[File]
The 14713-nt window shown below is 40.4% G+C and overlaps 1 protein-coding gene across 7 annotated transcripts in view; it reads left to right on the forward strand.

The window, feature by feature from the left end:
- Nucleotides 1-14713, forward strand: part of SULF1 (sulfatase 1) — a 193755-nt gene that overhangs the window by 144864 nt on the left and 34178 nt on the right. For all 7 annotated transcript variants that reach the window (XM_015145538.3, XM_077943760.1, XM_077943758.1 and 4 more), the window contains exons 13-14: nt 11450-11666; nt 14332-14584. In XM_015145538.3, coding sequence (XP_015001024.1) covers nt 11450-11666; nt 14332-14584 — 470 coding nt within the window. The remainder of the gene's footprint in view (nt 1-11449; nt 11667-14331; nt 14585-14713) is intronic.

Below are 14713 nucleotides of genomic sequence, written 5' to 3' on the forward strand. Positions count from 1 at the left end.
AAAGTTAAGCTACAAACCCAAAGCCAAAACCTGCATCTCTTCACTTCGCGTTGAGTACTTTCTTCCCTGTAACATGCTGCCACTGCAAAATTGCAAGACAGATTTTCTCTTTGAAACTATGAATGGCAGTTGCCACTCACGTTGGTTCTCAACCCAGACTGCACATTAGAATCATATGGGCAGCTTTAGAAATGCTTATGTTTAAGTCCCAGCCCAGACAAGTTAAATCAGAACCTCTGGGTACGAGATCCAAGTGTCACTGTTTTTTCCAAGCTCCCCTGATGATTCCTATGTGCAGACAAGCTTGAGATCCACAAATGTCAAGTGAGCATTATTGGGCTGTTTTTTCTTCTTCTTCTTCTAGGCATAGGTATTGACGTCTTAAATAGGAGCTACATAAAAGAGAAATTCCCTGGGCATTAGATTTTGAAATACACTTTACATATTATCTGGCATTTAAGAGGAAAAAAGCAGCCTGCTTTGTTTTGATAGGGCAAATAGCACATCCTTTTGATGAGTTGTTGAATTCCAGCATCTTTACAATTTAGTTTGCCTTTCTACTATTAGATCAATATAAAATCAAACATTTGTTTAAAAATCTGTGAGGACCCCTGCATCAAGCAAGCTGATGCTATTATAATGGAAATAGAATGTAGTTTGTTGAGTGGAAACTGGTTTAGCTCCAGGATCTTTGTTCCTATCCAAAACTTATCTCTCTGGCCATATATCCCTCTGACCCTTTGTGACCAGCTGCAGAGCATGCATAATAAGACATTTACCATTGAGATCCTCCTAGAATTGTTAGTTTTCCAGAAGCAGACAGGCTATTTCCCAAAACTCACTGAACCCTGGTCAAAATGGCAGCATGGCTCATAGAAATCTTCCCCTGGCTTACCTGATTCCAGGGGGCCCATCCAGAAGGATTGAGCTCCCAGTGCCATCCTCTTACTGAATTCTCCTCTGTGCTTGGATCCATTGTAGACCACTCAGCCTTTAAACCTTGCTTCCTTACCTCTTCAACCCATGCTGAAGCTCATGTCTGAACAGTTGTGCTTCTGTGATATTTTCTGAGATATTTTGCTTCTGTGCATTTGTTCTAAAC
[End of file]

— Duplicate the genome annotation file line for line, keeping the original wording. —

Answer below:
The 14713-nt window shown below is 40.4% G+C and overlaps 1 protein-coding gene across 7 annotated transcripts in view; it reads left to right on the forward strand.

The window, feature by feature from the left end:
- Nucleotides 1-14713, forward strand: part of SULF1 (sulfatase 1) — a 193755-nt gene that overhangs the window by 144864 nt on the left and 34178 nt on the right. For all 7 annotated transcript variants that reach the window (XM_015145538.3, XM_077943760.1, XM_077943758.1 and 4 more), the window contains exons 13-14: nt 11450-11666; nt 14332-14584. In XM_015145538.3, coding sequence (XP_015001024.1) covers nt 11450-11666; nt 14332-14584 — 470 coding nt within the window. The remainder of the gene's footprint in view (nt 1-11449; nt 11667-14331; nt 14585-14713) is intronic.

Below are 14713 nucleotides of genomic sequence, written 5' to 3' on the forward strand. Positions count from 1 at the left end.
AAAGTTAAGCTACAAACCCAAAGCCAAAACCTGCATCTCTTCACTTCGCGTTGAGTACTTTCTTCCCTGTAACATGCTGCCACTGCAAAATTGCAAGACAGATTTTCTCTTTGAAACTATGAATGGCAGTTGCCACTCACGTTGGTTCTCAACCCAGACTGCACATTAGAATCATATGGGCAGCTTTAGAAATGCTTATGTTTAAGTCCCAGCCCAGACAAGTTAAATCAGAACCTCTGGGTACGAGATCCAAGTGTCACTGTTTTTTCCAAGCTCCCCTGATGATTCCTATGTGCAGACAAGCTTGAGATCCACAAATGTCAAGTGAGCATTATTGGGCTGTTTTTTCTTCTTCTTCTTCTAGGCATAGGTATTGACGTCTTAAATAGGAGCTACATAAAAGAGAAATTCCCTGGGCATTAGATTTTGAAATACACTTTACATATTATCTGGCATTTAAGAGGAAAAAAGCAGCCTGCTTTGTTTTGATAGGGCAAATAGCACATCCTTTTGATGAGTTGTTGAATTCCAGCATCTTTACAATTTAGTTTGCCTTTCTACTATTAGATCAATATAAAATCAAACATTTGTTTAAAAATCTGTGAGGACCCCTGCATCAAGCAAGCTGATGCTATTATAATGGAAATAGAATGTAGTTTGTTGAGTGGAAACTGGTTTAGCTCCAGGATCTTTGTTCCTATCCAAAACTTATCTCTCTGGCCATATATCCCTCTGACCCTTTGTGACCAGCTGCAGAGCATGCATAATAAGACATTTACCATTGAGATCCTCCTAGAATTGTTAGTTTTCCAGAAGCAGACAGGCTATTTCCCAAAACTCACTGAACCCTGGTCAAAATGGCAGCATGGCTCATAGAAATCTTCCCCTGGCTTACCTGATTCCAGGGGGCCCATCCAGAAGGATTGAGCTCCCAGTGCCATCCTCTTACTGAATTCTCCTCTGTGCTTGGATCCATTGTAGACCACTCAGCCTTTAAACCTTGCTTCCTTACCTCTTCAACCCATGCTGAAGCTCATGTCTGAACAGTTGTGCTTCTGTGATATTTTCTGAGATATTTTGCTTCTGTGCATTTGTTCTAAAC